In this exercise we are going to design a computer bug. Well…. not really – we are going to draw a bug with pencils and paper and then we are going to work out how we might represent the same bug as computer code.
You may have come this way via the ‘Ideation Dice Exercise’. If this is the case you have a story that describes the traits and attributes of you bug. Now we will take that story and the research we did with it and design a visual bug. We will later turn that Bug into code and draw it on screen.
This exercise is your first introduction to the concept of abstraction. You can read more about abstraction over here (link). Abstraction is the secret ingredient to good programming (and much more besides).
Drawing and Abstracting your Bug:
- Grab some grid paper.
If your using processing use this grid: plain
If your using the arduino and an OLED screen use this grid: multiwidth-5
- Have a look at this spark on Cartesian Grids and Coordinates (Link).
- If your working with processing draw a square that is 150 units long and 15o units wide.
If you are working with Arduino then you can draw a line from the 50 at the top of the page mark to the bottom of the page and work on the left hand side of the page following the same directions.
- Within that square draw your unique bug. If you’ve come from the Ideation Dice exercise then make sure the bug is based on the research you have done about other bugs and the story we have developed around the bugs attributed and traits.
… don’t worry if you not great at drawing – its just a plan for now – the process of abstracting (turning the character into digital form that we can draw on the computer) will have all sorts of cool effects so fancy drawing isn’t the aim. Make sure your creation/creature takes up the whole square.
- Now we are going to work on the process of abstraction (link). Have a good look at your creature/drawing. Computers are very very stupid. They follow instructions exactly and from top to bottom.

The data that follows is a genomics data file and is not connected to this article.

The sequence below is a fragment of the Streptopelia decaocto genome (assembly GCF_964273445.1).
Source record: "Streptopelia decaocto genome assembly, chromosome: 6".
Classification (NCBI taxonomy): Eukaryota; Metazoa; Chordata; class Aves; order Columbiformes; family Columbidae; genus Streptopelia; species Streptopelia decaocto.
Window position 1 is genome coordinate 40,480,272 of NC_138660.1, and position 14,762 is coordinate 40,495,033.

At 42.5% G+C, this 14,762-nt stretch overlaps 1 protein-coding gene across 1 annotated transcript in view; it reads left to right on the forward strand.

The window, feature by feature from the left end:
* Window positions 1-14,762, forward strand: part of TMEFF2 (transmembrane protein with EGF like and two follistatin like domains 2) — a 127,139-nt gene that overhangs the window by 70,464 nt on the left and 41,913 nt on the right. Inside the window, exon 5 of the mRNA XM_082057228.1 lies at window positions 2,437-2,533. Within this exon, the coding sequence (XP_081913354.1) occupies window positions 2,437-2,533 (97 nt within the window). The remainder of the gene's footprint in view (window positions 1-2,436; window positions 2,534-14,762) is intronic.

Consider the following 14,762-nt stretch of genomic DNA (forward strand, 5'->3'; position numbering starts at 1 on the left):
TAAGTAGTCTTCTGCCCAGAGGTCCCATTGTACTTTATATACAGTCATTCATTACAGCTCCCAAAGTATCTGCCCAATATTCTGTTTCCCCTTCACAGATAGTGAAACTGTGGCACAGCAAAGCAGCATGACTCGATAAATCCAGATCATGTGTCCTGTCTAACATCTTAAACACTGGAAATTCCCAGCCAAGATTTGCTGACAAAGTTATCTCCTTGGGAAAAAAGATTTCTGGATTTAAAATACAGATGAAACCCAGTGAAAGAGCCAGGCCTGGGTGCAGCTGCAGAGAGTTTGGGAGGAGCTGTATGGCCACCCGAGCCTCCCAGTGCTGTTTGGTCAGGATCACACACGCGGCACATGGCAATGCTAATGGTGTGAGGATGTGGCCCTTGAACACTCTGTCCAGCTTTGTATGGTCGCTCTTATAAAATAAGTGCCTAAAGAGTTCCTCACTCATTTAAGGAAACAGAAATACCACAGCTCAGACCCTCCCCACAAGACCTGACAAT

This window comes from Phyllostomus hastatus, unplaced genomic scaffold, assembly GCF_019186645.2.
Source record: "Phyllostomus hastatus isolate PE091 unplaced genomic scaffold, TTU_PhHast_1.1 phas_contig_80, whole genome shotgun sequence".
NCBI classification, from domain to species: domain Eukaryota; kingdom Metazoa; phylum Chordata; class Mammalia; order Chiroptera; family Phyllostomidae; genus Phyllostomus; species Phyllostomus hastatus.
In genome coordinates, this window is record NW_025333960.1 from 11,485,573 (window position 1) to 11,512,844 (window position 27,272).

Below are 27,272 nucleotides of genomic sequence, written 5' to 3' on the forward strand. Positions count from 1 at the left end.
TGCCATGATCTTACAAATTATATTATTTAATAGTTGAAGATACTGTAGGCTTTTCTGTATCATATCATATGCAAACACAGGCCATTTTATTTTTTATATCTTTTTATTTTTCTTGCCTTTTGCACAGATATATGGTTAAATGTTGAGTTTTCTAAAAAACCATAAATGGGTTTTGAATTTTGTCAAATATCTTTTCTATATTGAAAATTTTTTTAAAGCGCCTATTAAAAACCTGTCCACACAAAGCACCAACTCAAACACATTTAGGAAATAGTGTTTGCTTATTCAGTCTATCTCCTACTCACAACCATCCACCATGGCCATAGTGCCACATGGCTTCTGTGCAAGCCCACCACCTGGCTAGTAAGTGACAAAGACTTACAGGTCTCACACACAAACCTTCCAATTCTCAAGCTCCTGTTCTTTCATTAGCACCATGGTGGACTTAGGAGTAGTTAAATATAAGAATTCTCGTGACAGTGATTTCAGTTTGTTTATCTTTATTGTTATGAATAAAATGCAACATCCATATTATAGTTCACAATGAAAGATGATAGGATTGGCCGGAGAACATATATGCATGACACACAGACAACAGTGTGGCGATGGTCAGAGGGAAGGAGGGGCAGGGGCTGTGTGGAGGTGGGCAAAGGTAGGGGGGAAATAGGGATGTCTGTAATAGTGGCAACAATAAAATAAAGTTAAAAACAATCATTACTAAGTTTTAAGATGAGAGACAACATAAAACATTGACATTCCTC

The best programmers are those able to break a complex process down into steps that will make sense to the machine and which provide us good foundations for developing more programs that use that process. Lets start by conform our drawing to the points on the grid and turning our creature into shapes that are easily drawn by a computer. What parts of your creature can be converted to a rectangle? a circle? a line? a triangle? What parts can be left out without effecting the character of your drawing?
- Start with the main shape of your character – probably the body – draw over the top of your original so that every line starts at a cross point in the grid (a point where X & Y lines cross).
- Do this for each of lines and shapes in your character/drawing, colouring in each section. Remember each line and point should be moved to the nearest line on on the grid.
- When you’ve finished you creature/drawing will look a little different.It might start to look a bit ‘8 bit’ – like space invaders or pacman, or minecraft.The process of abstraction always works this way. It always changes things and its good to think about what is lost in the process but also what is gained. You might benefit from copying you new bug onto a new grid – tidying things up and making sure all your shapes are based on points of the grid.Working creatively with machines -whether that machine is computer, or a musical instrument, or a cartesian grid – is always about using the way the machine changes things to our advantage and the only way to know this is about getting in and playing with the machine itself.
I have coloured-in my bug – but when we are abstracting for the little screen in the core kit that comes with the Arduino we will only be working in black and white – our primitives can only be drawn ‘filled’ or not.